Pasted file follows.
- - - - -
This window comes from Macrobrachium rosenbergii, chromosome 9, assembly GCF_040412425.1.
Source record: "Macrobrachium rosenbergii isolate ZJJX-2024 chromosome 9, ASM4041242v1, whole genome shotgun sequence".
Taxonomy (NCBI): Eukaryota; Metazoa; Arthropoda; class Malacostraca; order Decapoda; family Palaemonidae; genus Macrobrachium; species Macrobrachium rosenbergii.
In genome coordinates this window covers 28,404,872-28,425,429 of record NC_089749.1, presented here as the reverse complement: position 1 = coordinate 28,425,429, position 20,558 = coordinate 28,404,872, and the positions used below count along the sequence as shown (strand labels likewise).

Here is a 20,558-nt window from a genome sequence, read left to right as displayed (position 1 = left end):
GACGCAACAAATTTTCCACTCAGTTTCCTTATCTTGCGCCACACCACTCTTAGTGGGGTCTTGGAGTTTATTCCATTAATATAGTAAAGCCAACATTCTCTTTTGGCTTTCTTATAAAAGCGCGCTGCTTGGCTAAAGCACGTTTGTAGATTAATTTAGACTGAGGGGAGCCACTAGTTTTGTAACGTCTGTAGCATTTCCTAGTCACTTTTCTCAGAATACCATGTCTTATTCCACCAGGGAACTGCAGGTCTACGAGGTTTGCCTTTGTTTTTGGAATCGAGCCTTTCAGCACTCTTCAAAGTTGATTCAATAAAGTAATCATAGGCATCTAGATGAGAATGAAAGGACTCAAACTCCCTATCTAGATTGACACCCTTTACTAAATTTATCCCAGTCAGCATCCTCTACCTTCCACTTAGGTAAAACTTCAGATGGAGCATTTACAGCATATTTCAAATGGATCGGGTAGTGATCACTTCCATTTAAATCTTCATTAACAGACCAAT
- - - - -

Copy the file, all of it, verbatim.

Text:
This window comes from Macrobrachium rosenbergii, chromosome 9, assembly GCF_040412425.1.
Source record: "Macrobrachium rosenbergii isolate ZJJX-2024 chromosome 9, ASM4041242v1, whole genome shotgun sequence".
Taxonomy (NCBI): Eukaryota; Metazoa; Arthropoda; class Malacostraca; order Decapoda; family Palaemonidae; genus Macrobrachium; species Macrobrachium rosenbergii.
In genome coordinates this window covers 28,404,872-28,425,429 of record NC_089749.1, presented here as the reverse complement: position 1 = coordinate 28,425,429, position 20,558 = coordinate 28,404,872, and the positions used below count along the sequence as shown (strand labels likewise).

Here is a 20,558-nt window from a genome sequence, read left to right as displayed (position 1 = left end):
GACGCAACAAATTTTCCACTCAGTTTCCTTATCTTGCGCCACACCACTCTTAGTGGGGTCTTGGAGTTTATTCCATTAATATAGTAAAGCCAACATTCTCTTTTGGCTTTCTTATAAAAGCGCGCTGCTTGGCTAAAGCACGTTTGTAGATTAATTTAGACTGAGGGGAGCCACTAGTTTTGTAACGTCTGTAGCATTTCCTAGTCACTTTTCTCAGAATACCATGTCTTATTCCACCAGGGAACTGCAGGTCTACGAGGTTTGCCTTTGTTTTTGGAATCGAGCCTTTCAGCACTCTTCAAAGTTGATTCAATAAAGTAATCATAGGCATCTAGATGAGAATGAAAGGACTCAAACTCCCTATCTAGATTGACACCCTTTACTAAATTTATCCCAGTCAGCATCCTCTACCTTCCACTTAGGTAAAACTTCAGATGGAGCATTTACAGCATATTTCAAATGGATCGGGTAGTGATCACTTCCATTTAAATCTTCATTAACAGACCAAT